F1 Review: 2014 Monaco Grand Prix


The qualifying session at Monte Carlo is generally considered to be the most important session of the season, especially because by the time this race appears in the calendar, rivals are clearly drawn out and the dogfight is well and truly on. 

In 2014, it has been the year of the Mercedes. 
Two young drivers and childhood friends, Nico Rosberg and Lewis Hamilton, have not only set the early pace with wins, but run away with the season with more than half of it to go. It is a matter of when, not if, for this team—and now, it is a matter of if, not when, for the two drivers. If they ever remain friends again, 2014 will be a reminder of how their sport pushed their relationship to the absolute limit and then some more. 
The two entered the South of France almost head-to-head in the standings, with Brit Hamilton winning the last 4 races, after Rosberg took the season opener. The frustration for the German showed, especially when he pulled a controversial Schumacher move, blocking his partner’s final qualifying lap after committing a timely ‘error’. The stewards cleared him, but Hamilton knew that the race was gone—because there is virtually no chance to overtake on the narrow streets of Monte Carlo, and a pole-to-flag victory is a surety provided there are no mechanical failures. The leader often decides the pace of the race, and a bunched up set of cars itching to overtake one another is a common sight here. But Rosberg set his own pace from the first lap, and won at Monaco for the second year in a row—it is technically his home race, and he is making sure it stays that way. The rich heir lives in Monte Carlo, and is now leading the Championship Standings by 4 points again, after Hamilton drove a helpless race to come in second behind his teammate. This is the first time the Brit finished a race this season without winning it.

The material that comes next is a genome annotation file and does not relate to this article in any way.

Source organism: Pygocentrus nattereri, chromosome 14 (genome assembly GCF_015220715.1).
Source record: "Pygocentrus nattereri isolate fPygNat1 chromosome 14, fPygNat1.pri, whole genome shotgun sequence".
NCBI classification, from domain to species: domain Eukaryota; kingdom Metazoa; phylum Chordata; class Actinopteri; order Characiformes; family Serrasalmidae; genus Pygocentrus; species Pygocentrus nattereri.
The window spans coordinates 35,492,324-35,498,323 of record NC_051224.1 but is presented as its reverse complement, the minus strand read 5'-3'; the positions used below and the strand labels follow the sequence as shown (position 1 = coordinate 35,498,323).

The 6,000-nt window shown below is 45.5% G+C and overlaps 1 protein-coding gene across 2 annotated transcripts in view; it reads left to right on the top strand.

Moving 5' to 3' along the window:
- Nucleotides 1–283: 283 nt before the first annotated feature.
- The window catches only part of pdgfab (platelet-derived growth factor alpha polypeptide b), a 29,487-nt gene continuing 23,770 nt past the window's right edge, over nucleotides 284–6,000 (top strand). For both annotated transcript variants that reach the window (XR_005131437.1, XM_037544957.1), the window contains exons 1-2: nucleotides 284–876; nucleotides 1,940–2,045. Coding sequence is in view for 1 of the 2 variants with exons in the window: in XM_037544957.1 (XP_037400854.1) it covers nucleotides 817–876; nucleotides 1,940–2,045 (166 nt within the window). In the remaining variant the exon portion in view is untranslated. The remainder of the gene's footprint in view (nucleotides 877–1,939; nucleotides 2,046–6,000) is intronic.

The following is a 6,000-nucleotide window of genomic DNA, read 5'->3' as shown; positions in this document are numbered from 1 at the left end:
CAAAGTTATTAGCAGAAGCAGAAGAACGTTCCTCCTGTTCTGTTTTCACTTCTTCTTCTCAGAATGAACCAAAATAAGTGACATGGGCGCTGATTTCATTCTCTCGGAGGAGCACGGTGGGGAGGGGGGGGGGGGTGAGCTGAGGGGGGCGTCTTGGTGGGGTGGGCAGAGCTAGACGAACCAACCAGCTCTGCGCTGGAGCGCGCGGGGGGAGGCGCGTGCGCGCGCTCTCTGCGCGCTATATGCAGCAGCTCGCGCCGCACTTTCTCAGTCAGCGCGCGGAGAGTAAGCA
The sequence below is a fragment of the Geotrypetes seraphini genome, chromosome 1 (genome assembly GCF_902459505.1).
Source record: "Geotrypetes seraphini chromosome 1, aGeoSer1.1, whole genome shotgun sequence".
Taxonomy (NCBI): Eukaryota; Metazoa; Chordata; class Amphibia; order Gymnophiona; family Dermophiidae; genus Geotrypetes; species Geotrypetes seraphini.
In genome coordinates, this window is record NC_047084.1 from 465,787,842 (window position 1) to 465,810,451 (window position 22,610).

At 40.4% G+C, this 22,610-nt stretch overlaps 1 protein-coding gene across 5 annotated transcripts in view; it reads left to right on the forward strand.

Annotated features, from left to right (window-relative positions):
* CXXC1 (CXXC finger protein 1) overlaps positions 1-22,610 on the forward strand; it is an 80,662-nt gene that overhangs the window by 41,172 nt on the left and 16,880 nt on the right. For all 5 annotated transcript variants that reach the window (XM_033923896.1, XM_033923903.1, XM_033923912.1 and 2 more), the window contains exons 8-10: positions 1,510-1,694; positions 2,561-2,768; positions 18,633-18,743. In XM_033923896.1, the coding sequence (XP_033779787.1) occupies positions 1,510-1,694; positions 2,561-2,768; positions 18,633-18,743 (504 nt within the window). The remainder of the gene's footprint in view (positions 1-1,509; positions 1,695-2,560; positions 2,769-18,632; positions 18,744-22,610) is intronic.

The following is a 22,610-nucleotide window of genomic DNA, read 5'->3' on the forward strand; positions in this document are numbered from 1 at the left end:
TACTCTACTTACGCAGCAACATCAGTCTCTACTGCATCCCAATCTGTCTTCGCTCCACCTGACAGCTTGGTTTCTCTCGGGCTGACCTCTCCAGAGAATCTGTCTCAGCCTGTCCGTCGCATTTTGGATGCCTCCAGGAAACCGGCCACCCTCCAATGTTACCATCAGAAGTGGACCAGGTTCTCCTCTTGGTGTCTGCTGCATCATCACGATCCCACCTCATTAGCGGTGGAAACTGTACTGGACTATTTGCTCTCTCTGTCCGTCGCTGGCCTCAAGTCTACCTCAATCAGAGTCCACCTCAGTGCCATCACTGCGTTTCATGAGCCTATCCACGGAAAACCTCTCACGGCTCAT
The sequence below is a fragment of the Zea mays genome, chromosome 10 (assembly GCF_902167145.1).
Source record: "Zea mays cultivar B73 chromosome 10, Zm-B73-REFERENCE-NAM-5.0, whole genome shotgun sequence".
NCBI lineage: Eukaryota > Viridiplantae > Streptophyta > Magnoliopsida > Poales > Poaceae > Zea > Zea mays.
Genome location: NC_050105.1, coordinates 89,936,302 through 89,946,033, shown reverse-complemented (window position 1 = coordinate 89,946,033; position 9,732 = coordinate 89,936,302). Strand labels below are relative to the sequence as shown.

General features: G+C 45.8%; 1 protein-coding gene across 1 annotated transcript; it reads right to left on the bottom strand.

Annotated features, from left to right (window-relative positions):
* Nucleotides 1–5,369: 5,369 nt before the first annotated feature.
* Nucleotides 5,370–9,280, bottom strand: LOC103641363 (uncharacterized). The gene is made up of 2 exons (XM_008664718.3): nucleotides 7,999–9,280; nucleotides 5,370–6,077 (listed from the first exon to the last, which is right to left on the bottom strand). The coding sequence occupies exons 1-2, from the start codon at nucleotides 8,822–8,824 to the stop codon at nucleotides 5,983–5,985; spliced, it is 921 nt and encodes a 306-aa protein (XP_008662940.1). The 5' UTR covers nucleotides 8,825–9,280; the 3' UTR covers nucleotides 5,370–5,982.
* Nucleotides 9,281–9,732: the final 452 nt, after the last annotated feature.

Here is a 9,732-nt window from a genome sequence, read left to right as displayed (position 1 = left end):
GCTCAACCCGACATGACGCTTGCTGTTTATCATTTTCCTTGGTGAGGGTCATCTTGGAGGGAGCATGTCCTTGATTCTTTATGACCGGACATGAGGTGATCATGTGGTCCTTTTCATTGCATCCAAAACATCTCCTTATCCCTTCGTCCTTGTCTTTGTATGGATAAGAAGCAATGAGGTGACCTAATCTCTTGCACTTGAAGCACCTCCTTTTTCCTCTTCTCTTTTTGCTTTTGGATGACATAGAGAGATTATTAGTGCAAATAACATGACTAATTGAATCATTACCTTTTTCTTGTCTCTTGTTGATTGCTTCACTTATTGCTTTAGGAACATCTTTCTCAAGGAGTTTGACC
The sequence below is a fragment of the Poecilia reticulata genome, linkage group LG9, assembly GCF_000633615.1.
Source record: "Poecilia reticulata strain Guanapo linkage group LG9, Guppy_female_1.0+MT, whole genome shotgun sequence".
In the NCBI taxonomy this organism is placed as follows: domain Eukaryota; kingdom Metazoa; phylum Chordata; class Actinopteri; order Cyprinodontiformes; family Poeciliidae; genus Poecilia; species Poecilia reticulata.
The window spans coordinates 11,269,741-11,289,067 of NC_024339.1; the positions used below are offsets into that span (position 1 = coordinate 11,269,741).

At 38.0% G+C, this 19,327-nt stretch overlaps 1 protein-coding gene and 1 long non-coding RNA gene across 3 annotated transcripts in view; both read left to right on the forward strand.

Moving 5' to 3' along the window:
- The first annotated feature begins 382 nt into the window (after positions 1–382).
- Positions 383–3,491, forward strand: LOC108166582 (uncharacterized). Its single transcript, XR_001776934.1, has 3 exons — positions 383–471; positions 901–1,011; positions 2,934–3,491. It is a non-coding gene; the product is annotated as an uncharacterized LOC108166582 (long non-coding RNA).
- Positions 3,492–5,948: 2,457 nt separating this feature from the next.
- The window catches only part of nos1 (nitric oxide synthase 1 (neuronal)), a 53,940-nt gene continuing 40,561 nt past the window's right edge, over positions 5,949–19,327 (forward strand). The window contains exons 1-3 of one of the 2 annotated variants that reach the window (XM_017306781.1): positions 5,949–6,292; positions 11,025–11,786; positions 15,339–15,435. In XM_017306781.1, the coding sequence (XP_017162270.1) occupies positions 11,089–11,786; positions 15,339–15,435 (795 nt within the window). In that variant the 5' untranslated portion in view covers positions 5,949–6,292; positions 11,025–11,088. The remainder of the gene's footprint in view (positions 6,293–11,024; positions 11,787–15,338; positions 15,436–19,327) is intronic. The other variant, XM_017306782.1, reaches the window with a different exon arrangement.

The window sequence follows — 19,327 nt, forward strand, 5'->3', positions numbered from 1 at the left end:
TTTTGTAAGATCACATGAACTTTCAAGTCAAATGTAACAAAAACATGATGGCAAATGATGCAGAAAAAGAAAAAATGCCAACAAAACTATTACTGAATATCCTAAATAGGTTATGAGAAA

What’s more, his statement “We are not friends” after the race ensures the gloves are truly off, and as diplomatic as Rosberg is, Hamilton isn’t known to mince his words. The Brit driver has never been the most ideal of teammates, especially when there is no clear distinction of a no. 1 and no. 2 driver (as Alonso would testify), but neither was Schumacher or Senna or Lauda. Greatness comes at a cost, and as controversial as Hamilton is, he entertains off the track as much as he does on it. Many may dislike him for his sourpuss attitude, but his hunger is apparent, and he wants that second world title badly—more so because Red Bull and Vettel are out of the picture for once. This could be his best chance, but that is not to say that Rosberg isn’t the better driver. The German has long driven in the shadow of greatness—the Rohit Sharma of F1 in a way—and is finally waking up to his own talent in a car that is head and shoulders above anyone else in the field. 
That Lauda has created the monster of competition in this fierce battle is no surprise. Winning comes at a cost, and two young drivers, not unlike James Hunt and Lauda back in the day, will soon discover how much they will have to pay for it. 
So far though, it is a two-horse race. And nobody knows who the no. 1 is. Mercedes, I suspect, like it just that way. After all, 6 wins (with 5 one-twos) in 6 races is a pretty good record to have. 

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